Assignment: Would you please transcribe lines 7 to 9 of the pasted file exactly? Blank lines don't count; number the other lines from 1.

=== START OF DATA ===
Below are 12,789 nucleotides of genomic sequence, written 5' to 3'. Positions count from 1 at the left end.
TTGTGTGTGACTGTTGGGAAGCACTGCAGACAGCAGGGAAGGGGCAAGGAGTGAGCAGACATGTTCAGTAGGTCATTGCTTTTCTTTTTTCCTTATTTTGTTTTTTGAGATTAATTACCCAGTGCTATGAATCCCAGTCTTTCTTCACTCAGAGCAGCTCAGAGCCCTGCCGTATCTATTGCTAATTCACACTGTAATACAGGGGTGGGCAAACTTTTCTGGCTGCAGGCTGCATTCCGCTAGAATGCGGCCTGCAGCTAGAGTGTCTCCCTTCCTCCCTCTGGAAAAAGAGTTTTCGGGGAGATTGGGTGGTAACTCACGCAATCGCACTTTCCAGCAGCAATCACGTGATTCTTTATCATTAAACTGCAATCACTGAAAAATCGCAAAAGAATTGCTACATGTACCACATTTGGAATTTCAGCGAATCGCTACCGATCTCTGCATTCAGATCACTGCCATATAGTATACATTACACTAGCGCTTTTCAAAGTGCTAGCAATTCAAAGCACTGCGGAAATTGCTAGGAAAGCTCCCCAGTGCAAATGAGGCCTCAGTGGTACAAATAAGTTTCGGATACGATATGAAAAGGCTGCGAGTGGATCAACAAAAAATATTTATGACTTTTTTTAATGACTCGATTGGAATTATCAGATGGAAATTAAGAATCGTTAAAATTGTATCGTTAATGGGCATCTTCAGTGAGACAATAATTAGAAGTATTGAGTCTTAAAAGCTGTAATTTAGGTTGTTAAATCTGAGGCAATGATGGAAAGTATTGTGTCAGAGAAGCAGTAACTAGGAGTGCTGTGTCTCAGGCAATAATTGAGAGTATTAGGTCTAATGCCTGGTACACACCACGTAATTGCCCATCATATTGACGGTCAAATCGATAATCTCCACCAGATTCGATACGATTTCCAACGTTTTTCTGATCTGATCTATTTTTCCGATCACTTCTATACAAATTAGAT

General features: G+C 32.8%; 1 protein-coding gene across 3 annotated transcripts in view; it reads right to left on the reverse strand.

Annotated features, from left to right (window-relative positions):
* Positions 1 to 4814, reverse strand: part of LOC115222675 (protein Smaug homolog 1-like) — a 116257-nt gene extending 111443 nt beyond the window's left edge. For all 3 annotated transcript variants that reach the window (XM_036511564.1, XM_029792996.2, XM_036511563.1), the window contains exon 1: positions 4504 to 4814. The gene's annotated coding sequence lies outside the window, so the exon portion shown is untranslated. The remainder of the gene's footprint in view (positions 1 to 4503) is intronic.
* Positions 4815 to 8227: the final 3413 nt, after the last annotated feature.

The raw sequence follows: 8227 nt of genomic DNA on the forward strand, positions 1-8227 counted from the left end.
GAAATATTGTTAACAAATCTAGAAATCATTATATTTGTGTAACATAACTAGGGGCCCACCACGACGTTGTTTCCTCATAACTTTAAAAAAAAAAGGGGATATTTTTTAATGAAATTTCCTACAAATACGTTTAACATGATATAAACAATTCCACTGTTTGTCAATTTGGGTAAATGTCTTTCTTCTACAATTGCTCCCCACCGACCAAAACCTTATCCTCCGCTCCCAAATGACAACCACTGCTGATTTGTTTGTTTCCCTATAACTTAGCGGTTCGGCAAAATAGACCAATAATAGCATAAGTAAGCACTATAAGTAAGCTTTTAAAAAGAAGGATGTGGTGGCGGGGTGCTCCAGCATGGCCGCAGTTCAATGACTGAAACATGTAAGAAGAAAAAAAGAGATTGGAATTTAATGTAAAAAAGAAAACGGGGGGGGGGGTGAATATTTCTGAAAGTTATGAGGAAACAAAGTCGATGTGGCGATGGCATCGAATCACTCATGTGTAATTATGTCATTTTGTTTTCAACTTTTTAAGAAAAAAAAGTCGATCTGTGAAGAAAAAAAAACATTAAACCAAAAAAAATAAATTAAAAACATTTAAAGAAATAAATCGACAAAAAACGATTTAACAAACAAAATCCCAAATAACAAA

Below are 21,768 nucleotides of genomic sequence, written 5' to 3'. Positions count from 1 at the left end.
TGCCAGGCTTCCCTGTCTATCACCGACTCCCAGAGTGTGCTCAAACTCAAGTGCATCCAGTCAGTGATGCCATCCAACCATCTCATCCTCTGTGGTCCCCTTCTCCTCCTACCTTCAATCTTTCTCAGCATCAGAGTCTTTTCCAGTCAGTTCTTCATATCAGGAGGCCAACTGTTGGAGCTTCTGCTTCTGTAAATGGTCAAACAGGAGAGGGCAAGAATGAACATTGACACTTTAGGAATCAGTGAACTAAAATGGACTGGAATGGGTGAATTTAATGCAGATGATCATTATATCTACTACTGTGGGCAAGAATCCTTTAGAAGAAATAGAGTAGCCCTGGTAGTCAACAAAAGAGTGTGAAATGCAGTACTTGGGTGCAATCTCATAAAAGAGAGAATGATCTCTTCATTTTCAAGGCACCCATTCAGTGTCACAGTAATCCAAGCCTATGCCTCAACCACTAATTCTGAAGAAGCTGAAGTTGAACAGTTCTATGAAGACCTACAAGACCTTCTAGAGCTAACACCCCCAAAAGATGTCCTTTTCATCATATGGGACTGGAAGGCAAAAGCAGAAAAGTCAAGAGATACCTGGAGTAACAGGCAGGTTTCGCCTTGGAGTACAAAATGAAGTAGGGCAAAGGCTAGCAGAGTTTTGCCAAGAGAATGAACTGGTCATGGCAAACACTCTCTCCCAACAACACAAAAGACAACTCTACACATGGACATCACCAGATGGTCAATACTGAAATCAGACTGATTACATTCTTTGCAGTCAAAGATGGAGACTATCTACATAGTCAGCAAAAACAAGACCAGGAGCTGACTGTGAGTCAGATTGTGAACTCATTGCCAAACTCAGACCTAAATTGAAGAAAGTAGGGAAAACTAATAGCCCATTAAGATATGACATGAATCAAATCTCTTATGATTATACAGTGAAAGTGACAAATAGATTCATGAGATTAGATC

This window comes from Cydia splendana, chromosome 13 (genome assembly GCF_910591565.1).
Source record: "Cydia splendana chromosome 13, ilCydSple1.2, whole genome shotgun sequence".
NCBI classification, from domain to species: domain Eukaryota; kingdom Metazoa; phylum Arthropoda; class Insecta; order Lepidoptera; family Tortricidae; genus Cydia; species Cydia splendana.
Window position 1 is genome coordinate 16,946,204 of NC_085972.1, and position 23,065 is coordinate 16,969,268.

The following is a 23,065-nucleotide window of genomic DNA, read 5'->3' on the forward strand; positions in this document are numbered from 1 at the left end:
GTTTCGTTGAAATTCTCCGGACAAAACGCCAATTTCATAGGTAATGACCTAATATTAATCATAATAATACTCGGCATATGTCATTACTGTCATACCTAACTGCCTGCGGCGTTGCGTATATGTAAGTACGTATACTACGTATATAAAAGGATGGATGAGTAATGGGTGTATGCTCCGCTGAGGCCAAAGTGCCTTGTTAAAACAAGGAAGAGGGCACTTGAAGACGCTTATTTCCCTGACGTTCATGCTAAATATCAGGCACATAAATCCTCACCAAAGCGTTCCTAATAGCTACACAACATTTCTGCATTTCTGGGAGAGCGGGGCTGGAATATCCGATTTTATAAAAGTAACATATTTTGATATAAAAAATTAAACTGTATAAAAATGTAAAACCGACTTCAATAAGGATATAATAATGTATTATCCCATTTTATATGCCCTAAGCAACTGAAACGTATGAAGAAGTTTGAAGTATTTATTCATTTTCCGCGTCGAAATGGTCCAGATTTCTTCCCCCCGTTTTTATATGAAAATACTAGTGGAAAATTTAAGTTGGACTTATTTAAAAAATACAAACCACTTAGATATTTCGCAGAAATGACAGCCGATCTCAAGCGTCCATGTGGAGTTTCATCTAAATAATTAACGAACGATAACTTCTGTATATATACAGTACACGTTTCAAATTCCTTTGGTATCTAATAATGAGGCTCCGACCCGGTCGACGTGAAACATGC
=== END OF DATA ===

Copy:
The raw sequence follows: 8227 nt of genomic DNA on the forward strand, positions 1-8227 counted from the left end.
GAAATATTGTTAACAAATCTAGAAATCATTATATTTGTGTAACATAACTAGGGGCCCACCACGACGTTGTTTCCTCATAACTTTAAAAAAAAAAGGGGATATTTTTTAATGAAATTTCCTACAAATACGTTTAACATGATATAAACAATTCCACTGTTTGTCAATTTGGGTAAATGTCTTTCTTCTACAATTGCTCCCCACCGACCAAAACCTTATCCTCCGCTCCCAAATGACAACCACTGCTGATTTGTTTGTTTCCCTATAACTTAGCGGTTCGGCAAAATAGACCAATAATAGCATAAGTAAGCACTATAAGTAAGCTTTTAAAAAGAAGGATGTGGTGGCGGGGTGCTCCAGCATGGCCGCAGTTCAATGACTGAAACATGTAAGAAGAAAAAAAGAGATTGGAATTTAATGTAAAAAAGAAAACGGGGGGGGGGGTGAATATTTCTGAAAGTTATGAGGAAACAAAGTCGATGTGGCGATGGCATCGAATCACTCATGTGTAATTATGTCATTTTGTTTTCAACTTTTTAAGAAAAAAAAGTCGATCTGTGAAGAAAAAAAAACATTAAACCAAAAAAAATAAATTAAAAACATTTAAAGAAATAAATCGACAAAAAACGATTTAACAAACAAAATCCCAAATAACAAA

Below are 21,768 nucleotides of genomic sequence, written 5' to 3'. Positions count from 1 at the left end.